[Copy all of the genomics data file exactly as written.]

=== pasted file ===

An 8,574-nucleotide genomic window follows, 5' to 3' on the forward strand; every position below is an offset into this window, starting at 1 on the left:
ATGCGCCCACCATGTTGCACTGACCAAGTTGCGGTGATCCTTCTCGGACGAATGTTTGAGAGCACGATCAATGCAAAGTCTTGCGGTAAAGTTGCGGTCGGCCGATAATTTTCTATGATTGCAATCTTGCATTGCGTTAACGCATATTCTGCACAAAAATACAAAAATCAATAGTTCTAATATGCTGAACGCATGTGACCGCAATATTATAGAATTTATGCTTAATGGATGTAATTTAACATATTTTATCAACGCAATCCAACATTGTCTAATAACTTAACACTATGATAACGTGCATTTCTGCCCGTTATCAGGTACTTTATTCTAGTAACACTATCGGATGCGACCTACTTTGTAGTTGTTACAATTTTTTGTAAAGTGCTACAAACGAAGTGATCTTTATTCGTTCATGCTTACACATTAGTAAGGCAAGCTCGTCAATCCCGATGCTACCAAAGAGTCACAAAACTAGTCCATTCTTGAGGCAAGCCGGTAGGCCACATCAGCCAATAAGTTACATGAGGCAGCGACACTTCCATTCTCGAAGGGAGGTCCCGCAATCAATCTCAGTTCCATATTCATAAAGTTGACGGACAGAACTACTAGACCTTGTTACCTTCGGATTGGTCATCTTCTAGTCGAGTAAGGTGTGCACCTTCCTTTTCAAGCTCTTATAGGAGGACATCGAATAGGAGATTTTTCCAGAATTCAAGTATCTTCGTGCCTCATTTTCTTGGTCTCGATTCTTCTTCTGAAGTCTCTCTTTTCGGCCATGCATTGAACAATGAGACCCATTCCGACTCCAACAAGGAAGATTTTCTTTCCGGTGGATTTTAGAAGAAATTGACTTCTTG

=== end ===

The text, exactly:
An 8,574-nucleotide genomic window follows, 5' to 3' on the forward strand; every position below is an offset into this window, starting at 1 on the left:
ATGCGCCCACCATGTTGCACTGACCAAGTTGCGGTGATCCTTCTCGGACGAATGTTTGAGAGCACGATCAATGCAAAGTCTTGCGGTAAAGTTGCGGTCGGCCGATAATTTTCTATGATTGCAATCTTGCATTGCGTTAACGCATATTCTGCACAAAAATACAAAAATCAATAGTTCTAATATGCTGAACGCATGTGACCGCAATATTATAGAATTTATGCTTAATGGATGTAATTTAACATATTTTATCAACGCAATCCAACATTGTCTAATAACTTAACACTATGATAACGTGCATTTCTGCCCGTTATCAGGTACTTTATTCTAGTAACACTATCGGATGCGACCTACTTTGTAGTTGTTACAATTTTTTGTAAAGTGCTACAAACGAAGTGATCTTTATTCGTTCATGCTTACACATTAGTAAGGCAAGCTCGTCAATCCCGATGCTACCAAAGAGTCACAAAACTAGTCCATTCTTGAGGCAAGCCGGTAGGCCACATCAGCCAATAAGTTACATGAGGCAGCGACACTTCCATTCTCGAAGGGAGGTCCCGCAATCAATCTCAGTTCCATATTCATAAAGTTGACGGACAGAACTACTAGACCTTGTTACCTTCGGATTGGTCATCTTCTAGTCGAGTAAGGTGTGCACCTTCCTTTTCAAGCTCTTATAGGAGGACATCGAATAGGAGATTTTTCCAGAATTCAAGTATCTTCGTGCCTCATTTTCTTGGTCTCGATTCTTCTTCTGAAGTCTCTCTTTTCGGCCATGCATTGAACAATGAGACCCATTCCGACTCCAACAAGGAAGATTTTCTTTCCGGTGGATTTTAGAAGAAATTGACTTCTTG